What Is Sudden Childhood Aggression?
If you have children, perhaps you have seen the manifestation of sudden childhood aggression and you aren’t sure what it is or how it can be treated. Keep reading, because we’ve brought you the details.
Sudden childhood aggression
Certainly, this attitude could be a symptom of dissatisfaction, an answer to this feeling. It would be habitual behavior through which the child shows dissatisfaction with a certain situation. This is the origin of sudden childhood aggression.
If you observe this type of behavior, you must ask yourself what might be happening to provoke this behavior. It could be the consequence of, say, the child no longer getting to watch as much television as he wants, or it could even be from an absence of the love that he needs.
Another reason why sudden childhood aggression could appear would be related to a feeling of possible threat. In other words, the child feels threatened by something. For example, it could be a reaction to something he did not like or that puzzled him.
All of these situations could provoke the following reactions:
- Verbal aggression, such as insults or the parents’ tone of voice.
- Lying in order to get out of a punishment
- Resorting to tantrums to get out of a punishment
When does this aggressiveness appear?
One of the moments in which this type of behavior usually appears is when the child has a younger sibling. Perhaps a feeling of displacement takes over and makes him act in this way, as he feels separated from his role as the baby.
This behavior would be a way for him to try to recover his position and power. This type of attitude is also frequently seen when cousins or friends visit, as they attract additional attention from adults.
How to respond to this attitude
Once you have detected the origin of the problem, it is convenient to know how to respond to this type of behavior. The key is to offer understanding and firmness to promote the child’s manners:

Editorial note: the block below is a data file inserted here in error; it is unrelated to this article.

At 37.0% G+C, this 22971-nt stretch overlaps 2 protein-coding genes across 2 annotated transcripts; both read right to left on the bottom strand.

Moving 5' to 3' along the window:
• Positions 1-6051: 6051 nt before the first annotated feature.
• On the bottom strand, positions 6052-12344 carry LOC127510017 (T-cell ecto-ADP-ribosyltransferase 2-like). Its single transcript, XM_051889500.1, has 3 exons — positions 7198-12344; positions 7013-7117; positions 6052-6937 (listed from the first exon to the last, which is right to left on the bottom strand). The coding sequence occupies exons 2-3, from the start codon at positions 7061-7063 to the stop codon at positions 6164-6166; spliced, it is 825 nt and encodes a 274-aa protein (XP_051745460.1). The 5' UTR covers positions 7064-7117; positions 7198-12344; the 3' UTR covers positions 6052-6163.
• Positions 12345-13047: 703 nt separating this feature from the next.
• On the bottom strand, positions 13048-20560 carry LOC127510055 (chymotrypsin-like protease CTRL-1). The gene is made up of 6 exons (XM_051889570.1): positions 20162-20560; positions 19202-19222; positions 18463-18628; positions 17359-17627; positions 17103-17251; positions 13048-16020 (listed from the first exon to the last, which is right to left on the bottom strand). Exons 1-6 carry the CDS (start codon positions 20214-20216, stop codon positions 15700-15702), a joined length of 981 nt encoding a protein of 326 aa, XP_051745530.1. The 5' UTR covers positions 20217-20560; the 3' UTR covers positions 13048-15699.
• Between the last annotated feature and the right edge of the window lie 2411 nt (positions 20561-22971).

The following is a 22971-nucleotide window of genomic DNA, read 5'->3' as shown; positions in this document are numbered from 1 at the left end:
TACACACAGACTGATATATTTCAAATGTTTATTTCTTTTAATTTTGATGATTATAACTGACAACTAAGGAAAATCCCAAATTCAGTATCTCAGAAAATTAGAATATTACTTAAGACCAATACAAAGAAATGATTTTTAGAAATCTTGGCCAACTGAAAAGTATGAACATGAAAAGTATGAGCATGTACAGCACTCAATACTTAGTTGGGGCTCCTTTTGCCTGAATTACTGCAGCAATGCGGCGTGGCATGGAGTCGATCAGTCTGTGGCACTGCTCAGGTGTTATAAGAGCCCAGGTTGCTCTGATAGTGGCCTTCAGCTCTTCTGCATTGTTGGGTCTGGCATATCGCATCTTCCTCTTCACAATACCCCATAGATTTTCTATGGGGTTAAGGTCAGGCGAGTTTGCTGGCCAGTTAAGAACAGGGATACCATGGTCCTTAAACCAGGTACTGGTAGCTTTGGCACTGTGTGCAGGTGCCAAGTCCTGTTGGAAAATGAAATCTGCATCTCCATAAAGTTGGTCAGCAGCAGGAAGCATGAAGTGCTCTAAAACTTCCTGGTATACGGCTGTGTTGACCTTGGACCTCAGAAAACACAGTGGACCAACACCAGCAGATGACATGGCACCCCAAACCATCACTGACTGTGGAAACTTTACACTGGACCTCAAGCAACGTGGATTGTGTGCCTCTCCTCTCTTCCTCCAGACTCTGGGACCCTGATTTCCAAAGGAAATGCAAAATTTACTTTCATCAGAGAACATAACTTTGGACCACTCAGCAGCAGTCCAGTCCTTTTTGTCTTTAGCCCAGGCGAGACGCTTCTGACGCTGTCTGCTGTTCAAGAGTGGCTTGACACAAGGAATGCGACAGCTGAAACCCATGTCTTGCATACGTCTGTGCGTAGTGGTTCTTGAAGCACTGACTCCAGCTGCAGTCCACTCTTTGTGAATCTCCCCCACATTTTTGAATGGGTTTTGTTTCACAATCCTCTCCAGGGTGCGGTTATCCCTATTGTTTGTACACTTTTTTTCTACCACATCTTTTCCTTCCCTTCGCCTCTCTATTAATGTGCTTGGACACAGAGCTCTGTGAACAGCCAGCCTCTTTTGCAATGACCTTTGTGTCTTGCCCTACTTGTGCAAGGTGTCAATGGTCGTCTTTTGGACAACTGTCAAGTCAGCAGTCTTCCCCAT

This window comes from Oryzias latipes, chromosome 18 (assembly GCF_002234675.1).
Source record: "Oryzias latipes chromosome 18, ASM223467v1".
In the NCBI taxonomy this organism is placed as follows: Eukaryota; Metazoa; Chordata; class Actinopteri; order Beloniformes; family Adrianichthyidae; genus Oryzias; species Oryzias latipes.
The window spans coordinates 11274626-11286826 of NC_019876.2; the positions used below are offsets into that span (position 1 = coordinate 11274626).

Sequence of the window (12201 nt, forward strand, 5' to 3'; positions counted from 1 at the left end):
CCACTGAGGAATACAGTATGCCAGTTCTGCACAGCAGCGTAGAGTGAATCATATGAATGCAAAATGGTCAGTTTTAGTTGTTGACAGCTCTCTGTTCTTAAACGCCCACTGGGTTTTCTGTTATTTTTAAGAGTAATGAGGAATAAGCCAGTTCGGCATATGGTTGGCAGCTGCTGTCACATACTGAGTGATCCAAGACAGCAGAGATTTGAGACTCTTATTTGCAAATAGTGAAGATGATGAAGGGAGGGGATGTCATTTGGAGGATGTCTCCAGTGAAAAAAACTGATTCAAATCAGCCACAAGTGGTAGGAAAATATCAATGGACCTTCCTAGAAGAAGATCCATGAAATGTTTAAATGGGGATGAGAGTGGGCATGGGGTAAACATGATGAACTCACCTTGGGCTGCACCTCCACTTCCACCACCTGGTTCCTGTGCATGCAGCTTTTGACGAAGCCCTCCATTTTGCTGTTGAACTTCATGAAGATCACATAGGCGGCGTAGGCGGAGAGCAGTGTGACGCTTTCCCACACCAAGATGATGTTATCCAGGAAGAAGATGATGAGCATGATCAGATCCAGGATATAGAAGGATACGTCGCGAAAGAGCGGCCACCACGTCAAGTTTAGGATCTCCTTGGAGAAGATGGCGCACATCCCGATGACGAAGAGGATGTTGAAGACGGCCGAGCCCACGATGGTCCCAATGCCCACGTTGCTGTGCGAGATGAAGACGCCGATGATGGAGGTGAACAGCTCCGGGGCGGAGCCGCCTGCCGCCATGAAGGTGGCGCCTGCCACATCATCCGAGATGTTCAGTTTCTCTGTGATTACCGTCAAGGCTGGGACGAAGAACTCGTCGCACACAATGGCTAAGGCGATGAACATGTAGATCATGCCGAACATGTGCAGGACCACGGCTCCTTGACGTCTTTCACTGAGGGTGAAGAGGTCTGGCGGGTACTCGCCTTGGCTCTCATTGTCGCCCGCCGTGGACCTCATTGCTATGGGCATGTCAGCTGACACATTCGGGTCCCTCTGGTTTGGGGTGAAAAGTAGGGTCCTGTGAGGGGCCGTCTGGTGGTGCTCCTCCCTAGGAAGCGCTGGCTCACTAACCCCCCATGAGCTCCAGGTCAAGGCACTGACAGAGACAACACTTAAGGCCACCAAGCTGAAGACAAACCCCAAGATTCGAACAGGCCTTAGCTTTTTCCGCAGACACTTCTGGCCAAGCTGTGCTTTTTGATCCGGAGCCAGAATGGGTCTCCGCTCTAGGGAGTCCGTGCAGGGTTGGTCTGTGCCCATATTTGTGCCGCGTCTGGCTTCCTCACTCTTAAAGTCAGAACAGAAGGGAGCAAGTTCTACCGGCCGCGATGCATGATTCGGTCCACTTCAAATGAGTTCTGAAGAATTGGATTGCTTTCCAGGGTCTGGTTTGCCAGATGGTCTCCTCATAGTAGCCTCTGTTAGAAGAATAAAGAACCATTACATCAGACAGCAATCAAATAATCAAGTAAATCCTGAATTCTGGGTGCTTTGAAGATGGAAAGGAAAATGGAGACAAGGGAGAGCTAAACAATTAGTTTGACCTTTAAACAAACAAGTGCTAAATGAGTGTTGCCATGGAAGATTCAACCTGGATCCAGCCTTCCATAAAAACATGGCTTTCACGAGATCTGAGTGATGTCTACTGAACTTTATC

- Understand what is happening to your child. You will have to assess whether your little one is right to claim his needs and to try to satisfy them or not. If you think he should not, don’t give in to his whims and demands.
- Try to calm him down. If you see that your child starts to suddenly get upset, try to calm him. To do this, ask him to lower his voice and tell him not to keep behaving this way or there will be consequences.
- Stay firm. Keep in mind that the role of parents is to stand firm and never respond to whims by giving in to them. Otherwise, the child will see that if he behaves like this, he gets what he wants.
- Patience is another key. Avoid losing your temper. Responding to these situations with agitated behavior will not solve anything. As parents, we must remain calm at all times and be able to reprimand the child in a calm way.
Other interesting information
Bear in mind that children relate to others the same way their parents do. If they see that you maintain a calm relationship with others, your children will display the same behavior with their friends. But if your relationships are hostile, your child will follow this attitude as well.
Therefore, we must be careful not to respond to aggression with more aggression. It is about the social learning that occurs through aggressive behaviors.
This can be translated into learning through imitation or observation of the modeled behavior. That is why it is so important for the child to have parents who are good role models.
Finally, do not forget that educating children is a task that requires time and dedication. Parents must try to reach a consensus so that the child’s education is not contradictory, where one parent does one thing and the other parent does the opposite.
If one parent allows everything and the other allows nothing, the child will be confused and will probably rebel against the one who does not give consent.
All cited sources were thoroughly reviewed by our team to ensure their quality, reliability, currency, and validity. The bibliography of this article was considered reliable and of academic or scientific accuracy.
- Train, A. (2001). Agresividad en niños y niñas: ayudas, tratamiento, apoyos en la familia y en la escuela (Vol. 158). Narcea Ediciones. https://books.google.es/books?hl=es&lr=&id=Kmftj1PH1YoC&oi=fnd&pg=PA9&dq=agresividad+niños&ots=Zk7mHm2k5B&sig=2tru8a7SyCz7LS6NWBq3f9YWhGk#v=onepage&q=agresividad%20niños&f=false
- Bernal, L. V. L. (2010). Agresividad en niños y niñas, una mirada desde la psicología dinámica. Revista Virtual Universidad Católica del Norte, 1(31), 274-293. https://revistavirtual.ucn.edu.co/index.php/RevistaUCN/article/view/45
- Noroño Morales, N. V., Cruz Segundo, R., Cadalso Sorroche, R., & Fernández Benítez, O. (2002). Influencia del medio familiar en niños con conductas agresivas. Revista cubana de Pediatria, 74(2), 138-144. http://scielo.sld.cu/scielo.php?script=sci_arttext&pid=S0034-75312002000200007